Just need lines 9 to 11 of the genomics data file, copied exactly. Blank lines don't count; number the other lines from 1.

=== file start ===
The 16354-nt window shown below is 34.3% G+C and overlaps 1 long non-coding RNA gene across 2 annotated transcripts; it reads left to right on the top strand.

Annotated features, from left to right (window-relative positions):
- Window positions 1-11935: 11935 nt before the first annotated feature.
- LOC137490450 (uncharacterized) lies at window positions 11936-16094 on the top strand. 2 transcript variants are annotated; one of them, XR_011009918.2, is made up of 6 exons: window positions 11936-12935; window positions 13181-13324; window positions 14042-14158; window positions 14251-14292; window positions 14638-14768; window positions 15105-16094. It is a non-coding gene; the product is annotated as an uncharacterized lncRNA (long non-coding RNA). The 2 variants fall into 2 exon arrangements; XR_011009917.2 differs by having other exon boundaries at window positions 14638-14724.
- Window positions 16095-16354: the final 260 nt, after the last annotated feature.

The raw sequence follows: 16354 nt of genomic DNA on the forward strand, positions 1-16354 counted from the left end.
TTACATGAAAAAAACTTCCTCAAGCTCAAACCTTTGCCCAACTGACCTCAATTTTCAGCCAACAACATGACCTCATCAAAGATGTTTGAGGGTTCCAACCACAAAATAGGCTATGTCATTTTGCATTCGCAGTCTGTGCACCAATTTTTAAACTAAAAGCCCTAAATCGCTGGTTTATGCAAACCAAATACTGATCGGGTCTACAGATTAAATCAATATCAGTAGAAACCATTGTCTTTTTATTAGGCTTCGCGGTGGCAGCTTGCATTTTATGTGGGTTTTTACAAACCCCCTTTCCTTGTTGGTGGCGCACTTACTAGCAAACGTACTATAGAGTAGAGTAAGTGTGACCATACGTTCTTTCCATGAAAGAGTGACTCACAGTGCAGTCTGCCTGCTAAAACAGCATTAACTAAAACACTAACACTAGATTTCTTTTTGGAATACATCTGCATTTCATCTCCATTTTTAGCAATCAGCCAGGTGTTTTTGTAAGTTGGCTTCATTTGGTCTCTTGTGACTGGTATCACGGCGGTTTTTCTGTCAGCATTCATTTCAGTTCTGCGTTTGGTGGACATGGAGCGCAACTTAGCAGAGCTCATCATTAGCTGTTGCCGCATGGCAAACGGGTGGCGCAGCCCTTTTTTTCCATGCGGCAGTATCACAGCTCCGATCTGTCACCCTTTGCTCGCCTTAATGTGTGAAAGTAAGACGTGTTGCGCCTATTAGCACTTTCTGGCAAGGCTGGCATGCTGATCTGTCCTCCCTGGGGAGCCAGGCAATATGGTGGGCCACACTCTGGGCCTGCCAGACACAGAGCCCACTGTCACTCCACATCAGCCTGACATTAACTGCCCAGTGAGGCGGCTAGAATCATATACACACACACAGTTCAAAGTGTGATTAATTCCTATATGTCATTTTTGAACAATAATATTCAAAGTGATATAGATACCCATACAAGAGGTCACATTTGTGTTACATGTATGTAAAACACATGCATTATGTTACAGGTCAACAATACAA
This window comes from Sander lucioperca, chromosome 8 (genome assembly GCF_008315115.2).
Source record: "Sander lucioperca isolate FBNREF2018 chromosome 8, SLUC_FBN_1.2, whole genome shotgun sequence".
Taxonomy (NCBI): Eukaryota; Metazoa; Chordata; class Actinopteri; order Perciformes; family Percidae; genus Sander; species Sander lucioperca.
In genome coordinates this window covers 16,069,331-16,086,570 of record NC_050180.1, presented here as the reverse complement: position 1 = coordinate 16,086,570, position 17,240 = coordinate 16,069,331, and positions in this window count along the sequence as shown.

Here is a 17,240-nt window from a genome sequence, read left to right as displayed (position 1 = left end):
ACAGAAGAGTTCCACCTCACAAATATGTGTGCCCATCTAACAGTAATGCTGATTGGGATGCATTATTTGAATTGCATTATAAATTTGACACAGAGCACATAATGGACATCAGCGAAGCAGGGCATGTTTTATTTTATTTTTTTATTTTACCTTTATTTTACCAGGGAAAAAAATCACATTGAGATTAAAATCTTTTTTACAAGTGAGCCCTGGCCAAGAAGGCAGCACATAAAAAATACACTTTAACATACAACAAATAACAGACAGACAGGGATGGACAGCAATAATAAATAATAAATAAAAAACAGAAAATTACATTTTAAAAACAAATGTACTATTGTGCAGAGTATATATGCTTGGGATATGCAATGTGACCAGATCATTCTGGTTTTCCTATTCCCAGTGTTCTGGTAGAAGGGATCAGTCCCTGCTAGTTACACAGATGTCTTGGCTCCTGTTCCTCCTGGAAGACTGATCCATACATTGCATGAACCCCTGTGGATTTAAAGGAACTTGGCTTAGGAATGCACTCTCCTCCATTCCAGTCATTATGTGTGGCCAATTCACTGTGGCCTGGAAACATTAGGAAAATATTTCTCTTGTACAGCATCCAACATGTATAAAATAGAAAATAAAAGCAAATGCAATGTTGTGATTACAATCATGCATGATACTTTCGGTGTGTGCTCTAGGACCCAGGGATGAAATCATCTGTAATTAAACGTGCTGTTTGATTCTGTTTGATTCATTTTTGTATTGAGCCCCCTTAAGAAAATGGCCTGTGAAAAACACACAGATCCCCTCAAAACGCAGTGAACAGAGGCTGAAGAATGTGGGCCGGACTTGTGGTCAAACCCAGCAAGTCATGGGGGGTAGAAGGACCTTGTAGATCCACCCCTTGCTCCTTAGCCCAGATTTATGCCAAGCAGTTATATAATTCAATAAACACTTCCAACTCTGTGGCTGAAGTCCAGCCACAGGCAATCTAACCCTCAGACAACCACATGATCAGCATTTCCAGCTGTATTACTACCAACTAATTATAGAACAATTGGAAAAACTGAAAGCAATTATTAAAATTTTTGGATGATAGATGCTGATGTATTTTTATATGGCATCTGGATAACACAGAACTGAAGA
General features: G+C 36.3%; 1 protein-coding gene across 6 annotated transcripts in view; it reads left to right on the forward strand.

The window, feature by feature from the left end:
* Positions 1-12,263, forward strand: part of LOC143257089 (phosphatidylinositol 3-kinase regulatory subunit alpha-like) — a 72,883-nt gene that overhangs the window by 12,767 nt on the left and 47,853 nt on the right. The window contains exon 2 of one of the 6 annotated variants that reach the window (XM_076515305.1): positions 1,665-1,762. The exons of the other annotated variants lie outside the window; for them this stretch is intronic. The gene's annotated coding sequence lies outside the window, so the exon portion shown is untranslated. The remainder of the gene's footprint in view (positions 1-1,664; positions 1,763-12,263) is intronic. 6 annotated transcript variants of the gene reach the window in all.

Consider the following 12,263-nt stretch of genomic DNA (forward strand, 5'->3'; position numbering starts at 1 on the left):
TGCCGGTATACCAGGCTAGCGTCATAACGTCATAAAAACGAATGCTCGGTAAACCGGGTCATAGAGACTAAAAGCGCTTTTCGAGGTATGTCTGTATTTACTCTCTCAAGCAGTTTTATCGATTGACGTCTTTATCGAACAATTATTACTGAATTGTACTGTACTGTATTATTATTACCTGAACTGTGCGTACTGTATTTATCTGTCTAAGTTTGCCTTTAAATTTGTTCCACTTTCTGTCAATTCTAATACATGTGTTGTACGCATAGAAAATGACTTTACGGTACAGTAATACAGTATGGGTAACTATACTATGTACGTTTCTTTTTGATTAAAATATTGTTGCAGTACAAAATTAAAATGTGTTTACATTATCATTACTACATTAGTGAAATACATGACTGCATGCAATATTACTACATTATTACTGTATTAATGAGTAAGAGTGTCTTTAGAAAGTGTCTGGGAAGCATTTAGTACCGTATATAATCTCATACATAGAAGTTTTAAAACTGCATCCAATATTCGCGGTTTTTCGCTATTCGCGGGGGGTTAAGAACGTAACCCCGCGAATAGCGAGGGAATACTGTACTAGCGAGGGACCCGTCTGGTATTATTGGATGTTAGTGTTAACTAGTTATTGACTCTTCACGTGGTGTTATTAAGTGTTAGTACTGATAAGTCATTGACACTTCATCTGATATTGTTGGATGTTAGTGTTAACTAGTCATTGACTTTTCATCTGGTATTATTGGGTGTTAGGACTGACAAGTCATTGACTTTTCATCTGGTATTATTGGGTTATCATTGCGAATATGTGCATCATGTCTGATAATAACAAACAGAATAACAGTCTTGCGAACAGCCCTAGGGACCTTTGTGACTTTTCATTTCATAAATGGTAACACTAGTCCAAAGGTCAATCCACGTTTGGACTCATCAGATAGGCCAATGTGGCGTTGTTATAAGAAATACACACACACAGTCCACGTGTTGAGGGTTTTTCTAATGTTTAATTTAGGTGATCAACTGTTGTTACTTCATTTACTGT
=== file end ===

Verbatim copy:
Source record: "Sander lucioperca isolate FBNREF2018 chromosome 8, SLUC_FBN_1.2, whole genome shotgun sequence".
Taxonomy (NCBI): Eukaryota; Metazoa; Chordata; class Actinopteri; order Perciformes; family Percidae; genus Sander; species Sander lucioperca.
In genome coordinates this window covers 16,069,331-16,086,570 of record NC_050180.1, presented here as the reverse complement: position 1 = coordinate 16,086,570, position 17,240 = coordinate 16,069,331, and positions in this window count along the sequence as shown.